Peter Wirtz and Mikyoung Kim to Design Display Gardens

Gloria Ciaccio
(847) 835-6819, direct
gciaccio@chicagobotanic.org

Release Date: 
Tuesday, December 18, 2012

GLENCOE, IL (December 18, 2012) – After an international search, the Chicago Botanic Garden has selected landscape architects Peter Wirtz/Wirtz International and Mikyoung Kim/Mikyoung Kim Design to design two new display gardens at the 385-acre Glencoe campus. Wirtz will design the garden associated with the Greenhouse and Nursery Campus and Kim has been selected to design the Learning Campus garden.  This is the first public botanic garden commission for both and is the first United States non-residential assignment for Belgium-based Wirtz.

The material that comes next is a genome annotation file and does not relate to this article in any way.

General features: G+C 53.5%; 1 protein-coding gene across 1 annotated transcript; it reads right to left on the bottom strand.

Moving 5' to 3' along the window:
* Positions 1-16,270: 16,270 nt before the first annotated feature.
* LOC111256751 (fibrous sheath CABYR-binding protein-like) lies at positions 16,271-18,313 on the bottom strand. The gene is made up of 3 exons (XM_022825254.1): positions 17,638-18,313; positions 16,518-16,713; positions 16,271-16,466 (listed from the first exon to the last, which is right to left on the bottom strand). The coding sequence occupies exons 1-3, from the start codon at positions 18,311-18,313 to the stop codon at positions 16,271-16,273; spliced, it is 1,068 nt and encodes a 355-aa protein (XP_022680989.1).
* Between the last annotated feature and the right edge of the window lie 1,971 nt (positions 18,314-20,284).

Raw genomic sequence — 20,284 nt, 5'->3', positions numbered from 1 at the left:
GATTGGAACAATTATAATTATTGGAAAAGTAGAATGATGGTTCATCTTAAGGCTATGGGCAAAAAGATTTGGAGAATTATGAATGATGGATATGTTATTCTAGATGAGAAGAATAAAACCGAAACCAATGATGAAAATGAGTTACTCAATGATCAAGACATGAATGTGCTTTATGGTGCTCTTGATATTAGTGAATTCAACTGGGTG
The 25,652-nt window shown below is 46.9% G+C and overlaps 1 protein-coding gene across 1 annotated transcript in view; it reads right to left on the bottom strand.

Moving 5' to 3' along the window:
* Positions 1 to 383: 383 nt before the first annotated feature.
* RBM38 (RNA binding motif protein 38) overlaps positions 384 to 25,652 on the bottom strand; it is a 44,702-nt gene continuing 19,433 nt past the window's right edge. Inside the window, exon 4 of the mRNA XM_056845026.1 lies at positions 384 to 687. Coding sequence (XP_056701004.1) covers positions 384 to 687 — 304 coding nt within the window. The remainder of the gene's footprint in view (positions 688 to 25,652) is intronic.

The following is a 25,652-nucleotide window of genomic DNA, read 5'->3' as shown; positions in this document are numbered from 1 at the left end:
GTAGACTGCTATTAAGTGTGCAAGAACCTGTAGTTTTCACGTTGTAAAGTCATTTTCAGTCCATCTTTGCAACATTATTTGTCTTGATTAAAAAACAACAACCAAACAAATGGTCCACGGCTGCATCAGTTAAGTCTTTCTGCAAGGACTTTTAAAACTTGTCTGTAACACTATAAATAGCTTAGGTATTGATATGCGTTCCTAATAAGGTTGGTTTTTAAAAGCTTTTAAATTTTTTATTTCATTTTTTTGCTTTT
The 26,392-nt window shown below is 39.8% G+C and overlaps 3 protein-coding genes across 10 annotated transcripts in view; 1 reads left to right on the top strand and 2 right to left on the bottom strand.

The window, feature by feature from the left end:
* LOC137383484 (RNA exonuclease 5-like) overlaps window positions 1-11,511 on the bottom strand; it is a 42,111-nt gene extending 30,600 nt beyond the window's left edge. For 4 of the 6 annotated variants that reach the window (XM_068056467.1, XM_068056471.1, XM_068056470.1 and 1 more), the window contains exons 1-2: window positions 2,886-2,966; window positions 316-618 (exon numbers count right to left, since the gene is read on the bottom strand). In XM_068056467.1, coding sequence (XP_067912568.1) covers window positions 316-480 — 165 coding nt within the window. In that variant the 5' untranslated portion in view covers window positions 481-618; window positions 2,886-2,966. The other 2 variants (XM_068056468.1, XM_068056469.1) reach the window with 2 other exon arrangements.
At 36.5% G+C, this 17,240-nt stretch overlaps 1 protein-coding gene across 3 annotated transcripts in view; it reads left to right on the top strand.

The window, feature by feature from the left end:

These are the Chicago Botanic Garden’s first commissions for new display gardens since 2002, when the Garden hired Dan Kiley to design the Esplanade and the Crescent and 2008, when Doug Hoerr’s inspiring renovation transformed the Dwarf Conifer Garden.  When realized, the new Wirtz and Kim landscapes will fulfill critical goals of the Garden’s ten-year strategic plan, “Keep Growing” (http://strategicplan.chicagobotanic.org).